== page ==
We hope this research will support investors, developers, landlords and tenants as a framework to focus design, fit-out and operational decisions on the interventions that genuinely improve wellbeing. Over 100 pages of research, the report makes 85 actionable recommendations for landlords, tenants, designers and building managers.

The research shows that wellness is an outcome that can be achieved only if landlords and tenants work together.

Among the key findings:

  • Prolonged sitting is associated with higher levels of mortality2 but yet many Australians spend 10 hours a day sitting while at work.
  • Dissatisfaction with the physical work environment has an immediate cost to business – either through direct absenteeism or the more insidious decreased productivity known as presenteeism, where people turn up but are not functioning at their best. The financial loss of this phenomenon is estimated to be around $33 billion per year in Australia.
  • Work-related problems like stress, depression and anxiety are estimated to cost the global economy US $1 trillion per year in lost productivity. In Australia, more than half a billion dollars is paid in workers’ compensation for work-related mental health conditions every year.

The report summarises the findings under three pillars of wellness – physical, environmental and emotional:

  • Workplaces can help improve physical health through encouraging incidental physical activity enabling more frequent movement using ‘Move More, Sit Less, Stand Up’ framework.
  • Fit out decisions like central staircases can encourage occupants to take the stairs instead of lifts. Common areas and breakout spaces located some distance from working areas could promote physical activity.
  • Building location is critical to wellness. The best workplaces are well-connected to public transportation or walking and cycling routes. They provide exercise and sport facilities.
  • Proper ergonomics and the provision of adequate facilities that allow people to make healthy food decisions also matter.
  • Indoor environmental quality is linked to satisfaction, productivity and health. This includes the temperature inside a building, noise levels and air quality.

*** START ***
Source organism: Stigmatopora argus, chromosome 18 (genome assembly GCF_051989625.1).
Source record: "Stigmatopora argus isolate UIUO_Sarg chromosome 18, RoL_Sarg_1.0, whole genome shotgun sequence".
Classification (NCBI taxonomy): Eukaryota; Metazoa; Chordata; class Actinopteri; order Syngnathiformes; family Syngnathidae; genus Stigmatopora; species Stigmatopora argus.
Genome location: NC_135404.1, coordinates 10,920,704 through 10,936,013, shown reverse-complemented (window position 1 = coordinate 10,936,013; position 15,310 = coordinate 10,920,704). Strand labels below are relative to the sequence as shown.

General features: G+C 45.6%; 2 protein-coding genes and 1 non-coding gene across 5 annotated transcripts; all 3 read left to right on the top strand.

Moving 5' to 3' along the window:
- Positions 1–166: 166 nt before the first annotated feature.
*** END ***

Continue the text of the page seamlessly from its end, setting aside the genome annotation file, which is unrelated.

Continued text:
• A connection to views and daylight improves productivity, satisfaction and health.

The Wellness in Corporate Real Estate report is a clarion call to landlords and tenants alike to put wellness at the centre of the way the buildings of the future are designed, constructed and run.

The COVID pandemic has put workers through what is effectively the biggest experiment in living memory in the sudden shift to remote working.

And while it is too early to judge the impact of the pandemic on the future of how people will work, it is clear that health and wellness are now front and centre, and we believe that more than ever, landlords and tenants need to be focused on wellness so employees enjoy their return to the office and ensure assets are well-positioned to deliver long-term sustainable performance.

In our view, the way the real estate industry rises to this challenge will define the next decades.
To view an abridged version of the full report called Working on Wellness, click here


Saudi Arabia to set up investment fund for carbon capture

Crown Prince Mohammed bin Salman

The kingdom will also back a plan to feed hundreds of millions of people by providing clean cooking fuels, Crown Prince Mohammed bin Salman said in Riyadh on Monday at a forum attended by heads of state.

Reducing emissions will create jobs and strengthen innovation in the region, Saudi Arabia’s Crown Prince Mohammed bin Salman told attendees at a high-level conference in country’s capital on Monday [File: Bloomberg]

By Vivian NereimBloomberg

Saudi Arabia said Middle Eastern economies will be boosted by efforts to cut planet-warming gases and announced a fund to invest in carbon-capture technology.

“Climate change is an economic opportunity for individuals and the private sector,” Crown Prince Mohammed bin Salman said in Riyadh on Monday at a forum attended by several heads of state. Reducing emissions will “create jobs and strengthen innovation in the region.”

The kingdom will establish a fund to improve carbon sequestration and back a plan to feed hundreds of millions of people by providing them clean cooking fuels, Prince Mohammed said. The two initiatives will cost 39 billion riyals ($10.4 billion) and Saudi Arabia will contribute 15%.

The government will also open regional centres for early warning of storms, for sustainable fishing and for cloud seeding.

On Saturday, the prince pledged that Saudi Arabia would neutralize greenhouse gas emissions within its borders by 2060. It marked a seismic shift for the world’s biggest oil exporter, though officials included plenty of caveats and emphasized that Saudi Arabia and others would need to pump crude for decades to come.